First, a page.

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insulator

[in-suh-ley-ter, ins-yuh-] /ˈɪn səˌleɪ tər, ˈɪns yə-/
noun
1.
Electricity.
  1. a material of such low conductivity that the flow of current through it is negligible.
  2. insulating material, often glass or porcelain, in a unit form designed so as to support a charged conductor and electrically isolate it.
2.
a person or thing that insulates.
Origin
1795-1805
1795-1805; insulate + -or2
Related forms
noninsulator, noun
Dictionary.com Unabridged
Based on the Random House Dictionary, © Random House, Inc. 2014.
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Examples from the web for insulator
  • The dipped-fabric layers act as the conductors while the undipped fabric forms the insulator.
  • It's also, among other things, an extremely good acoustic insulator and virtually transparent.
  • It has a poor blood supply, which makes it an excellent insulator.
  • Operating on the principle of thermodynamics, the hay acts as an insulator and the retained heat slowly cooks the food.
  • Distilled water actually is a fairly good insulator.
  • The windshield isn't growing thicker or or becoming a better insulator.
  • Generally, this is a job for a professional insulator.
  • Further, its a good heat insulator not because of its temperature.
  • It's cool in the summer, and in the winter it acts as an insulator through the trapped air.
  • Snow banked over the covered laid down branches worked as a temperature changing insulator also.
British Dictionary definitions for insulator

insulator

/ˈɪnsjʊˌleɪtə/
noun
1.
any material or device that insulates, esp a material with a very low electrical conductivity or thermal conductivity or something made of such a material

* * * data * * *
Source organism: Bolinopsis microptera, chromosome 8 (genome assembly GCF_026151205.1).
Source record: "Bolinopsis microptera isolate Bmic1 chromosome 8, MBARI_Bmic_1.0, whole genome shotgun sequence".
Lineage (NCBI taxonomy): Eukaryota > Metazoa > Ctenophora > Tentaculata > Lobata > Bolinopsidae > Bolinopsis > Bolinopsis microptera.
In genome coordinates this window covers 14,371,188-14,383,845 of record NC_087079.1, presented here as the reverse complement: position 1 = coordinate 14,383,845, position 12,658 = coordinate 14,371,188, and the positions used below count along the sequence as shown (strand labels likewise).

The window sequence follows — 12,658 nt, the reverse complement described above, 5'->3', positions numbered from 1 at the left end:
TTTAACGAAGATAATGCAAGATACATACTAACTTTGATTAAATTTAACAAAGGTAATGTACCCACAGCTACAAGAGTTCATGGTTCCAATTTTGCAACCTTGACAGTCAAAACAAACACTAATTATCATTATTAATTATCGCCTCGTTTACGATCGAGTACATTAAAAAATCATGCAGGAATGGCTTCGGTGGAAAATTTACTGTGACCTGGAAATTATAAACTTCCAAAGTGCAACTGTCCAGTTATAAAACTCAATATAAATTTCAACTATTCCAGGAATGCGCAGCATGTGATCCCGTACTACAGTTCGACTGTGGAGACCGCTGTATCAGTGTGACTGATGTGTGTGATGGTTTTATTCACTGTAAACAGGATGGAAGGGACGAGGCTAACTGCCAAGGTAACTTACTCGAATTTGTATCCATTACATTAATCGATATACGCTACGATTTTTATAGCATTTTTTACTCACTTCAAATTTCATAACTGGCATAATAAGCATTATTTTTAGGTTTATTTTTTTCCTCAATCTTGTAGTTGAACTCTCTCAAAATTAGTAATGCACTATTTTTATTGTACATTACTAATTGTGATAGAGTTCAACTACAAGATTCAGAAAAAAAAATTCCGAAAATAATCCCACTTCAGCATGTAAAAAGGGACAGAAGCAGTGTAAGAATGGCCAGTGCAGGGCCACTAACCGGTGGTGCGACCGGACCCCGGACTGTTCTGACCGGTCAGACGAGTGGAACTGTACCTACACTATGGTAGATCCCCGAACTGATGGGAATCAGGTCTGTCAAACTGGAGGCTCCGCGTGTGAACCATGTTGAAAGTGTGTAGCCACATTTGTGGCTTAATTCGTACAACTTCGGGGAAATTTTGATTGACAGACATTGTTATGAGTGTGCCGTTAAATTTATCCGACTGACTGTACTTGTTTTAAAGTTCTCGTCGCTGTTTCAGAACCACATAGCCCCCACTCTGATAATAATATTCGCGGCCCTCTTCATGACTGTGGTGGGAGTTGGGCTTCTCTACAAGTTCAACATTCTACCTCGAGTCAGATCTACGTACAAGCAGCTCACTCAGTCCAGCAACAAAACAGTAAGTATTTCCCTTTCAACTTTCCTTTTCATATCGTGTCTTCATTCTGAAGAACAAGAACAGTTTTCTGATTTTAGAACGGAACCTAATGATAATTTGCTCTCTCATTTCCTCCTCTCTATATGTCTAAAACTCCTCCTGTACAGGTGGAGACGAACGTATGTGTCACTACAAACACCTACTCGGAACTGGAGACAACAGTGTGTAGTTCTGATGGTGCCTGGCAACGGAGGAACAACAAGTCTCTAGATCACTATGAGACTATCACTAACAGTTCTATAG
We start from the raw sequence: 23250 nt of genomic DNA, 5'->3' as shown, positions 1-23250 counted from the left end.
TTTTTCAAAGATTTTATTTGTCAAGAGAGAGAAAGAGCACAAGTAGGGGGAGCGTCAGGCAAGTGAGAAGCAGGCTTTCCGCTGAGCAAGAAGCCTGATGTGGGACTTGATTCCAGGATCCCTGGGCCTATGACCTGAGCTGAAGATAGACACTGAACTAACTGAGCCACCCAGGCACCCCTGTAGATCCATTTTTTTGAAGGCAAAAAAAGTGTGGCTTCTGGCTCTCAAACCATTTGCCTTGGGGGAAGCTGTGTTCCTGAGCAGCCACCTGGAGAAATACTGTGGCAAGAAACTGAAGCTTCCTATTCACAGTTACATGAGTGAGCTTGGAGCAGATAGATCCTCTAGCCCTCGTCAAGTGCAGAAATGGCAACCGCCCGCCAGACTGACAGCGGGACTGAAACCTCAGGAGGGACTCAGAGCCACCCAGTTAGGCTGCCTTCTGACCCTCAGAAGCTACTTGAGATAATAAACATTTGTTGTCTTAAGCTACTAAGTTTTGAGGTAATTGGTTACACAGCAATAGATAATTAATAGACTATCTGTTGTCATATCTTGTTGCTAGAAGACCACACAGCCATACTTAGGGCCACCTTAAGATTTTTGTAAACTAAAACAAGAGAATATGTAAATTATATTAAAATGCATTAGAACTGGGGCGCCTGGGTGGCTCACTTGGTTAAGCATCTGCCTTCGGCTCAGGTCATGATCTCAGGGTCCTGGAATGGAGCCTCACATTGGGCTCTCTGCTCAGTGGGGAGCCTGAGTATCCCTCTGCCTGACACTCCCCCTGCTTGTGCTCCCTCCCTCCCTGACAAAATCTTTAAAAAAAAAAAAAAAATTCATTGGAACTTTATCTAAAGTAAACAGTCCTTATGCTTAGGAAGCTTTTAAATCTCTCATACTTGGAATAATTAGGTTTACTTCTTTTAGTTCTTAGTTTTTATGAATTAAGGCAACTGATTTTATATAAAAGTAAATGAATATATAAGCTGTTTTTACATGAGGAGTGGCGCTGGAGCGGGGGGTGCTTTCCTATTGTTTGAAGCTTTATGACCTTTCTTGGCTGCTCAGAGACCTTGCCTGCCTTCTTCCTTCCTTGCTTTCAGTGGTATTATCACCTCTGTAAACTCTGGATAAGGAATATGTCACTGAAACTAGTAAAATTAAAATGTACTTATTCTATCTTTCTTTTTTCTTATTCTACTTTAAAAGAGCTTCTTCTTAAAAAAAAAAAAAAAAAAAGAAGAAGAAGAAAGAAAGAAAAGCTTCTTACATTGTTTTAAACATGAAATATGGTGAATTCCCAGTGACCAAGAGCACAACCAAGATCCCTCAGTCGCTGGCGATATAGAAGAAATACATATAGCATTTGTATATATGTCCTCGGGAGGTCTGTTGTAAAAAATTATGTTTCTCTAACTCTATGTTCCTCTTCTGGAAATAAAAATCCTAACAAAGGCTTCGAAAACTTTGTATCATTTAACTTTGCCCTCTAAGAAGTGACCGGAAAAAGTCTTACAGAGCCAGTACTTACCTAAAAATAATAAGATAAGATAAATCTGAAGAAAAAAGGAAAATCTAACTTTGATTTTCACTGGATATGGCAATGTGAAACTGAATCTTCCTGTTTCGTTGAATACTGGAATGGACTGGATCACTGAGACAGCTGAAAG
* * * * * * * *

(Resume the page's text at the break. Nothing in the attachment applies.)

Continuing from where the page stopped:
Collins English Dictionary - Complete & Unabridged 2012 Digital Edition
© William Collins Sons & Co. Ltd. 1979, 1986 © HarperCollins
Publishers 1998, 2000, 2003, 2005, 2006, 2007, 2009, 2012
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Word Origin and History for insulator
n.

1801, agent noun in Latin form from insulate.

Online Etymology Dictionary, © 2010 Douglas Harper
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insulator in Science
insulator
  (ĭn'sə-lā'tər)   
A material or an object that does not easily allow heat, electricity, light, or sound to pass through it. Air, cloth and rubber are good electrical insulators; feathers and wool make good thermal insulators. Compare conductor.
The American Heritage® Science Dictionary
Copyright © 2002. Published by Houghton Mifflin. All rights reserved.
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insulator in Culture

insulator definition


A material that does not easily transmit energy, such as electric current or heat. Materials such as wood, plastic, and ceramics are insulators. Fiberglass is an example of a heat insulator. (Compare conductor.)

The American Heritage® New Dictionary of Cultural Literacy, Third Edition
Copyright © 2005 by Houghton Mifflin Company.
Published by Houghton Mifflin Company. All rights reserved.
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9
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